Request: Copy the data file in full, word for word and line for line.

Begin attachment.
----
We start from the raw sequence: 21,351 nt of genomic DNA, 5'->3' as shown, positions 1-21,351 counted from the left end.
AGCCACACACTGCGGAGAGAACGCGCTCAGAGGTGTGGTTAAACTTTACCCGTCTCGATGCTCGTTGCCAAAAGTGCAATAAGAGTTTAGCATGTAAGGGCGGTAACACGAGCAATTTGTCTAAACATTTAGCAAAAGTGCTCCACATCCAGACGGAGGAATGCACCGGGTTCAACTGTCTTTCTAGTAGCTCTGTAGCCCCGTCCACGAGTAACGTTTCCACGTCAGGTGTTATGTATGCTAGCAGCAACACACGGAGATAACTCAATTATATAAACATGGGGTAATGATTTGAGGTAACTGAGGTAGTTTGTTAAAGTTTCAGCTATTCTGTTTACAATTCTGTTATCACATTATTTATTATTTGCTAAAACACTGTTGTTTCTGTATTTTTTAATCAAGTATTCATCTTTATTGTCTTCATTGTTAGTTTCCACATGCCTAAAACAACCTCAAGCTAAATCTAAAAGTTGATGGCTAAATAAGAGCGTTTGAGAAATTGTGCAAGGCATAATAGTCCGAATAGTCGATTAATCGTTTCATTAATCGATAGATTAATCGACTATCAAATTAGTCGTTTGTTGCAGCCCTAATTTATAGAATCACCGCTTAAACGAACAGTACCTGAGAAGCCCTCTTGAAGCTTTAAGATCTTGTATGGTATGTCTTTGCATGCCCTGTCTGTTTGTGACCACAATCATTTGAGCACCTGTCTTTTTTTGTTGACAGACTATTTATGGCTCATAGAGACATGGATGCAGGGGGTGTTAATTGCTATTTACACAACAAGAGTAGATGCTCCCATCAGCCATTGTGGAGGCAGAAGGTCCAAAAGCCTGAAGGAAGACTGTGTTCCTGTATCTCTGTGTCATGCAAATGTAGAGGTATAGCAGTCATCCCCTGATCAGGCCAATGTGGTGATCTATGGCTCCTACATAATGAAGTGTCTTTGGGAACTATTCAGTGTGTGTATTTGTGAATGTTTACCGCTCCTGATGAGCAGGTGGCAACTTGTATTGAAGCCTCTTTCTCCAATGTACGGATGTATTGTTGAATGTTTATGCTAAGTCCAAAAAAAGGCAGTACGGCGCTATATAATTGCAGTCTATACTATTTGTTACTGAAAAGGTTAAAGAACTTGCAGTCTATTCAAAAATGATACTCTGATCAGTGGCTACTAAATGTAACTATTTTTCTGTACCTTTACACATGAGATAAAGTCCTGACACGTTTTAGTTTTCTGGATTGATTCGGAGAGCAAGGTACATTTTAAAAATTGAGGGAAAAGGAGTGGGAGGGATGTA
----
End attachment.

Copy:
We start from the raw sequence: 21,351 nt of genomic DNA, 5'->3' as shown, positions 1-21,351 counted from the left end.
AGCCACACACTGCGGAGAGAACGCGCTCAGAGGTGTGGTTAAACTTTACCCGTCTCGATGCTCGTTGCCAAAAGTGCAATAAGAGTTTAGCATGTAAGGGCGGTAACACGAGCAATTTGTCTAAACATTTAGCAAAAGTGCTCCACATCCAGACGGAGGAATGCACCGGGTTCAACTGTCTTTCTAGTAGCTCTGTAGCCCCGTCCACGAGTAACGTTTCCACGTCAGGTGTTATGTATGCTAGCAGCAACACACGGAGATAACTCAATTATATAAACATGGGGTAATGATTTGAGGTAACTGAGGTAGTTTGTTAAAGTTTCAGCTATTCTGTTTACAATTCTGTTATCACATTATTTATTATTTGCTAAAACACTGTTGTTTCTGTATTTTTTAATCAAGTATTCATCTTTATTGTCTTCATTGTTAGTTTCCACATGCCTAAAACAACCTCAAGCTAAATCTAAAAGTTGATGGCTAAATAAGAGCGTTTGAGAAATTGTGCAAGGCATAATAGTCCGAATAGTCGATTAATCGTTTCATTAATCGATAGATTAATCGACTATCAAATTAGTCGTTTGTTGCAGCCCTAATTTATAGAATCACCGCTTAAACGAACAGTACCTGAGAAGCCCTCTTGAAGCTTTAAGATCTTGTATGGTATGTCTTTGCATGCCCTGTCTGTTTGTGACCACAATCATTTGAGCACCTGTCTTTTTTTGTTGACAGACTATTTATGGCTCATAGAGACATGGATGCAGGGGGTGTTAATTGCTATTTACACAACAAGAGTAGATGCTCCCATCAGCCATTGTGGAGGCAGAAGGTCCAAAAGCCTGAAGGAAGACTGTGTTCCTGTATCTCTGTGTCATGCAAATGTAGAGGTATAGCAGTCATCCCCTGATCAGGCCAATGTGGTGATCTATGGCTCCTACATAATGAAGTGTCTTTGGGAACTATTCAGTGTGTGTATTTGTGAATGTTTACCGCTCCTGATGAGCAGGTGGCAACTTGTATTGAAGCCTCTTTCTCCAATGTACGGATGTATTGTTGAATGTTTATGCTAAGTCCAAAAAAAGGCAGTACGGCGCTATATAATTGCAGTCTATACTATTTGTTACTGAAAAGGTTAAAGAACTTGCAGTCTATTCAAAAATGATACTCTGATCAGTGGCTACTAAATGTAACTATTTTTCTGTACCTTTACACATGAGATAAAGTCCTGACACGTTTTAGTTTTCTGGATTGATTCGGAGAGCAAGGTACATTTTAAAAATTGAGGGAAAAGGAGTGGGAGGGATGTA